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  3. Great and detailed review. Thanks Pauline

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  4. Great and detailed review. Thanks Pauline

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  5. Nice review! I bought a Macpac microlight about 20 yearss ago from Cotswold Camping. I used it extensively round Europe and on one trip to Guatemala where it performed very well. It has languished in the loft for many years but I am just about to shake it out and start planning a solo walk around Kinder Scout this coming week - I hope it is still waterproof! Thanks Pauline

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  6. Well I did my trek around Kinder Scout and the microlight was as good as I remembered. The first night was drizzly, windy and gloomy - I couldnt find a very good pitch (I made it up to above the rocks on Ringing Roger) and the heather was deep but my pegs were quite short so getting a good anchor was awkward (not the fault of the tent). Second night, about 500 metres upstream from Kinder Downfall was lovely as I found a good level pitch with short grass and had a fantastic sunset whilst eating curry cooked on the trusty Trangia. This little tent has done well over the years - a backpacking trip round Central America - best night out was near Mayan ruins at Tikal when there was a tropical downpour and still stayed dry and also some nights out in the desert in Israel. Only slight criticism is the slightly saggy inner tent. Its an old favourite!

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  7. A little known fact about the Microlight tent door: the door in the fly can be either side of the zip. It is only advertised as having a door on the long side of the tent, as per your photo above. However that section of fly (on the left side of the zip) can be pegged down and you can open the section of fly on the right side of the zip instead. This end entry is excellent for bad weather protection of the storage area & inner tent and is my primary entry of use. Unfortunately the modern versions of this tent do not have a means to tie back the fly at the pole end so I have to use a small elastic cord.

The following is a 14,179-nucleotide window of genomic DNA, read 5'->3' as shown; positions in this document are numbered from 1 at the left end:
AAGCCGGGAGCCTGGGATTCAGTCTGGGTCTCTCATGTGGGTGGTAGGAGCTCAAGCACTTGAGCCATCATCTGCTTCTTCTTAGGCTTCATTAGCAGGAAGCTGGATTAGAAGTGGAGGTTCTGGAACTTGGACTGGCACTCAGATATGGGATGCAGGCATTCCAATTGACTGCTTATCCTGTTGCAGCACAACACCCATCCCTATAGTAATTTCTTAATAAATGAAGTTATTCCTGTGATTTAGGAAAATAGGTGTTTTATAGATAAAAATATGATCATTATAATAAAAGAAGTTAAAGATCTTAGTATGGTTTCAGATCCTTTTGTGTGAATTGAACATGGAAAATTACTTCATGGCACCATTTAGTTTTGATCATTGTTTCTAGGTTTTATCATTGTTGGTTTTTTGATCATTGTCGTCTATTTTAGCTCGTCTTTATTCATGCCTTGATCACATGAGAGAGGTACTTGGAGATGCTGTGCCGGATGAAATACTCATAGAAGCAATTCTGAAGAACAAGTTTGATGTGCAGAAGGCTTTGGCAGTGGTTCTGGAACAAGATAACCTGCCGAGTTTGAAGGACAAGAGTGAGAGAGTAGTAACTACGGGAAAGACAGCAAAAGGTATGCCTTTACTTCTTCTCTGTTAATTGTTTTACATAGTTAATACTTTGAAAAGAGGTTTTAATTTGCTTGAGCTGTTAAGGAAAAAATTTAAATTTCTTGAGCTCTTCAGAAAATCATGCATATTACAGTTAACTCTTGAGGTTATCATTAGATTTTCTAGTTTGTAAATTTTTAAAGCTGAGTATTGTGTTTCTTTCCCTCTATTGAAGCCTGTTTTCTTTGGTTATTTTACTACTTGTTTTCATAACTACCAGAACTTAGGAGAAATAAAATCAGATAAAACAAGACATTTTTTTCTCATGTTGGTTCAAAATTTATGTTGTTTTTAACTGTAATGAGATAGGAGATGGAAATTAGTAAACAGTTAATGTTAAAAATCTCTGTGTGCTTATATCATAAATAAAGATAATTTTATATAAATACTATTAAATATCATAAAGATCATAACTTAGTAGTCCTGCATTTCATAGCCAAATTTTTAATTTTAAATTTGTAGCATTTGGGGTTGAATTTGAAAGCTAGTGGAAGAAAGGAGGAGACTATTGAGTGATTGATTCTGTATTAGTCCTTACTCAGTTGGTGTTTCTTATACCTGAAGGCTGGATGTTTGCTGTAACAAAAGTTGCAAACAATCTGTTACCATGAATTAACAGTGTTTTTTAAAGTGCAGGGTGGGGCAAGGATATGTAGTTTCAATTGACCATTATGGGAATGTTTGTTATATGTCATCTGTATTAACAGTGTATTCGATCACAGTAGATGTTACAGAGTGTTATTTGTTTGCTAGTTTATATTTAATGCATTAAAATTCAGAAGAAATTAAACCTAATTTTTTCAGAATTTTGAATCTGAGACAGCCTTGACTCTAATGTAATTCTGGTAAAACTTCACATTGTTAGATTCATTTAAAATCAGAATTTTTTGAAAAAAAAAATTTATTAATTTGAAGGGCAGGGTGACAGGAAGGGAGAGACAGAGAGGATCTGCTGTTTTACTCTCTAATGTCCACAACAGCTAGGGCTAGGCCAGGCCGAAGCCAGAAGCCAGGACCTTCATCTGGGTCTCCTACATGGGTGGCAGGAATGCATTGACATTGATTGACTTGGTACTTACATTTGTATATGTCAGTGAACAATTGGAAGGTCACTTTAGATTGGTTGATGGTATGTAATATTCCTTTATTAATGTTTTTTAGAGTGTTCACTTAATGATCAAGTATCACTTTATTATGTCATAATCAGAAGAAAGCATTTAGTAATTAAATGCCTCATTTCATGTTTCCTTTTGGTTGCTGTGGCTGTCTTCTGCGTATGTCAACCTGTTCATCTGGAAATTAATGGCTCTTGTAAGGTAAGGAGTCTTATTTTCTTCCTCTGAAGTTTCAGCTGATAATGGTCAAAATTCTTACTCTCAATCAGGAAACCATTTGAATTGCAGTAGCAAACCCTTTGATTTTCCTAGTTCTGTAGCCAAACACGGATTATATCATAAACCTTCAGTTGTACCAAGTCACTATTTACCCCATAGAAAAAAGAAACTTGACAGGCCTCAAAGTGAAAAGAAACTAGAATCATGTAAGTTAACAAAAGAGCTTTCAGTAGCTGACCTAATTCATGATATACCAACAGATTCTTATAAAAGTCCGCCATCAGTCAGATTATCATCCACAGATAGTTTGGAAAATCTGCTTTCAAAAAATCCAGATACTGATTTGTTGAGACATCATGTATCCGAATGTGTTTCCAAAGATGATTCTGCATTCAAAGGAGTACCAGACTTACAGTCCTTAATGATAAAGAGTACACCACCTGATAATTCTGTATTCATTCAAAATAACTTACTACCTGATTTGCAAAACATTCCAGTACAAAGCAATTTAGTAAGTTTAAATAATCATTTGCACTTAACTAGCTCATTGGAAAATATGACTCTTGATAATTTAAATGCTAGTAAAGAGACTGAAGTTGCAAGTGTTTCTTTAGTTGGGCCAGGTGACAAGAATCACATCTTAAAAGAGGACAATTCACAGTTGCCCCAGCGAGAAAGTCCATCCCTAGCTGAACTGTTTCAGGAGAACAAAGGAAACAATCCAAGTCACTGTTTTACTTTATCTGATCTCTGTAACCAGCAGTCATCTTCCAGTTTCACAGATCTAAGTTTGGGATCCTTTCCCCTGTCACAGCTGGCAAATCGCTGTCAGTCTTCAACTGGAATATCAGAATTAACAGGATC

I agree with you that this is not a lightweight, wimpy design for hot conditions; it is designed and made for back country use. I am 6'2" and accept the minimal head room as a trade off for the great floor area, the storage area, the fact the fly is the structure of the tent & not the inner, the end door option, the heavy duty floor & fly, the build quality, and the price.

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  8. Well I can only echo Pauline's review. My Microlight is about 23 years old. Bought for it's light weight and strength for Mountain Marathons, where it got some serious testing including the now infamous Howling Howgills and another in the Mournes in serious conditions, it never once let me down.
    But time marches on! And in recent years my little old tent has languished in the kit box. Until August 19th 2017.
    I didn't actually test it in the rain before we left, so biblical rain in northern Sweden in a trip with Canoe Cornwall was not the best place to try it out after all those years. But it pitched in minutes, just as above, and kept me warm and dry. The puddles around my pitch did not get in either.
    The second night was also wet, but also became windy - too late at night to move to a more sheltered pitch. When I woke in the morning, still dry and toasty, I found I had pitched in the end of a headland facing directly into the near gale force winds. Some of the rain was wind blown spray off the lake!
    It was kinder for the rest of the week, but cold. The only condensation was on the night I decided to go for the 6 peg pitch and do the vent/guy after supper, and then forgot!
    Several new tents came on the trip with other paddlers but if I had to buy a solo/MM tent again, the Microlight would be my only choice.
    Long may it last!